Somewhere over the rainbow

Grain | 4th July 2023 | By Andrew Whitelaw

The Snapshot

  • The forward curve represents the horizon for a futures markets. It shows each trading expiry date.
  • The market can be in either contango or backwardation.
  • A market in contango is where the forward months are trading at a premium to present; backwardation is the opposite.
  • The wheat market has tended towards contango in recent times.
  • The market tends to pay ‘carry’ or a premium for forward months.
  • There are some historically attractive futures levels on the current horizon.

The Detail

We are into July, and it might be time to start thinking of your marketing program if you have not already started.

The marketing of grain is for many, not in front of mind. However, marketing is an activity which should be conducted in advance, during and after harvesting.

Managing your grain sales allows you time for other activities that arise and to mitigate the risk of adverse movements.

A tool worth using is the forward curve. The forward curve is a chart which we will often refer to in EP3 articles, as it provides a quick view of the market. The forward curve details the price for each of the contract expiry dates for the futures contract of a commodity.

The curve gives an instant snapshot of where you could theoretically buy or sell the commodity. The below chart displays the forward curve for Kansas & Chicago wheat converted to A$/mt.

The forward curve can be in either contango or backwardation. In typical financial/economic gobbledygook fashion, the terms sound more complicated than reality. Although there are a range of economic theories behind contango and backwardation, I’ll try to explain them succinctly below.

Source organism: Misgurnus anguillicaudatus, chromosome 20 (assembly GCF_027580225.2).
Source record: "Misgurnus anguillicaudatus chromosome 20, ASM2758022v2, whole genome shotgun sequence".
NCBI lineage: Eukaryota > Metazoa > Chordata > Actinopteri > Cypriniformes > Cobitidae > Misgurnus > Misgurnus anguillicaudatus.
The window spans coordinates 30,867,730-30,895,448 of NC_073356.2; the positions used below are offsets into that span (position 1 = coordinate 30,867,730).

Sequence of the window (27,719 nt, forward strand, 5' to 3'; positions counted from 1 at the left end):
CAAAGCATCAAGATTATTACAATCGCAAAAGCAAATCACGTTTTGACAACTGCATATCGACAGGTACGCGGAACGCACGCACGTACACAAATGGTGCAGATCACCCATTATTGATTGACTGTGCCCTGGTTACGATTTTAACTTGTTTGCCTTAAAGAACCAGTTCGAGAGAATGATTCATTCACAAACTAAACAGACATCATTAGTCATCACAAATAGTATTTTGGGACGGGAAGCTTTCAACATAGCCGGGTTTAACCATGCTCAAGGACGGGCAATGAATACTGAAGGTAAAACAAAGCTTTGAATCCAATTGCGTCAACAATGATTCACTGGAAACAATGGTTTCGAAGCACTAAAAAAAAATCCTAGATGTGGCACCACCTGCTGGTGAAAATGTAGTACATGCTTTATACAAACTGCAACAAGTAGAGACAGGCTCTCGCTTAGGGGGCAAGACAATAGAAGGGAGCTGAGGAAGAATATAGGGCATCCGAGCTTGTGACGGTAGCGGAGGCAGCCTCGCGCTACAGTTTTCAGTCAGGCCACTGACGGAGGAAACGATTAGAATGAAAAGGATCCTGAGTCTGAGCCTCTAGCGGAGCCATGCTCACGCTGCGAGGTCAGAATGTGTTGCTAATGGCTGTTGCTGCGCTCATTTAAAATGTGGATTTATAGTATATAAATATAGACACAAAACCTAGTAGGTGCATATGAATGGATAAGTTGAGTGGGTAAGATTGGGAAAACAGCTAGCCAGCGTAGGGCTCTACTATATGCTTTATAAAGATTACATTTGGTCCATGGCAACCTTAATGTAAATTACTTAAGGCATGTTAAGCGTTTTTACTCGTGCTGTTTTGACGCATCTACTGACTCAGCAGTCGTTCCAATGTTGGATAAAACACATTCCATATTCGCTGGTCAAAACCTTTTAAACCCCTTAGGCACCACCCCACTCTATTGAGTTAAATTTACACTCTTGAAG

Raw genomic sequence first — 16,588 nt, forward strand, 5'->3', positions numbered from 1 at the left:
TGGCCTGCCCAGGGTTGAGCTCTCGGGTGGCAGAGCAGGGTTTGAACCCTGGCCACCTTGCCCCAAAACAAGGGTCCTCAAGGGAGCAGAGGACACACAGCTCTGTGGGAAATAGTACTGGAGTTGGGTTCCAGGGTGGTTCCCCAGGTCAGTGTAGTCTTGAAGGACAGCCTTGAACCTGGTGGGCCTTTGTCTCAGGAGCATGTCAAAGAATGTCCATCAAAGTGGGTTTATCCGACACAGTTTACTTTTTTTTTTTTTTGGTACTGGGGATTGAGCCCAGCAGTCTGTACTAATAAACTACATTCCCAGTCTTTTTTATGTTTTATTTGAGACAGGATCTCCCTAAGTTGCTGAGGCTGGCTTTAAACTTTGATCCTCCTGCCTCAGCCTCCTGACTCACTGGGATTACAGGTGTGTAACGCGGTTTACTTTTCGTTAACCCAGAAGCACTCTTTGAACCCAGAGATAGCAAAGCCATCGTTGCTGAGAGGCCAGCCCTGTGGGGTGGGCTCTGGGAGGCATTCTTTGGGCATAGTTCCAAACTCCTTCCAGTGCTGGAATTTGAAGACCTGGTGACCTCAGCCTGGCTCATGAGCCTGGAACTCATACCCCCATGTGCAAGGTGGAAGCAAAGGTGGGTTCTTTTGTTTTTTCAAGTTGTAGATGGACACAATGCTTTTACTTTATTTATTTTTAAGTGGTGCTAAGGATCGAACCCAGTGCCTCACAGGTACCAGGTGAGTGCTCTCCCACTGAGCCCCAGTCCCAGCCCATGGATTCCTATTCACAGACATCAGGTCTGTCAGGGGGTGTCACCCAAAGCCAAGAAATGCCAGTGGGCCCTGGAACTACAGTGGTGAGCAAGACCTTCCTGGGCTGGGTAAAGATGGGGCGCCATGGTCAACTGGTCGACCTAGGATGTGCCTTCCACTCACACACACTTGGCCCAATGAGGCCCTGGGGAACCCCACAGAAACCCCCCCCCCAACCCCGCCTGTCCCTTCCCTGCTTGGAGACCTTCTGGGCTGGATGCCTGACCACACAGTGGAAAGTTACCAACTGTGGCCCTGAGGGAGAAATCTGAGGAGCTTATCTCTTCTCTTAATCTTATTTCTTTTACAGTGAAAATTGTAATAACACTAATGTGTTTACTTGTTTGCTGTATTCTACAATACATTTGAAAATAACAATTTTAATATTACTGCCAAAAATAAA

A forward curve is in contango when the forward futures months are at a premium to the spot level. In the above chart, the market is in contango, as each of the months ahead is higher than the September contract.

The futures market in contango is effectively paying a premium for the seller to carry the crop.


As you might expect, backwardation is the opposite of contango. The forward curve is in backwardation when the forward market is trading at a discount to the spot market.

When in backwardation, the market is effectively wanting access to grain as soon as possible and does not want to pay you to carry the grain.

How to use it as a farmer?

The wheat futures tend to be in contango and effectively provided a premium versus spot. This offers the opportunity to lock in futures on the forward curve i.e beyond the current harvest at a premium to spot.

It is important to note that the price can (and will) change between taking out a contract and when it expires. However, if you are locking in a price that you are happy with, then that becomes less of an issue.

In the chart below, I have highlighted the December contract for this year and next, because this is the time period that we are generally looking at, as it coincides with the Australian harvest.

We can see that we can lock in A$365/442 for this year and A$392/425 for next year. I  have included both Kansas and Chicago, as these are two (of many) options which farmers have for hedging their wheat.

It is important to note that basis has to be taken into account. Typically our basis is a premium, but it can and has recently been a negative. The potential for a negative basis has to be taken into account when looking in futures contracts.

That being said, these are some pretty high futures levels for a long time horizon.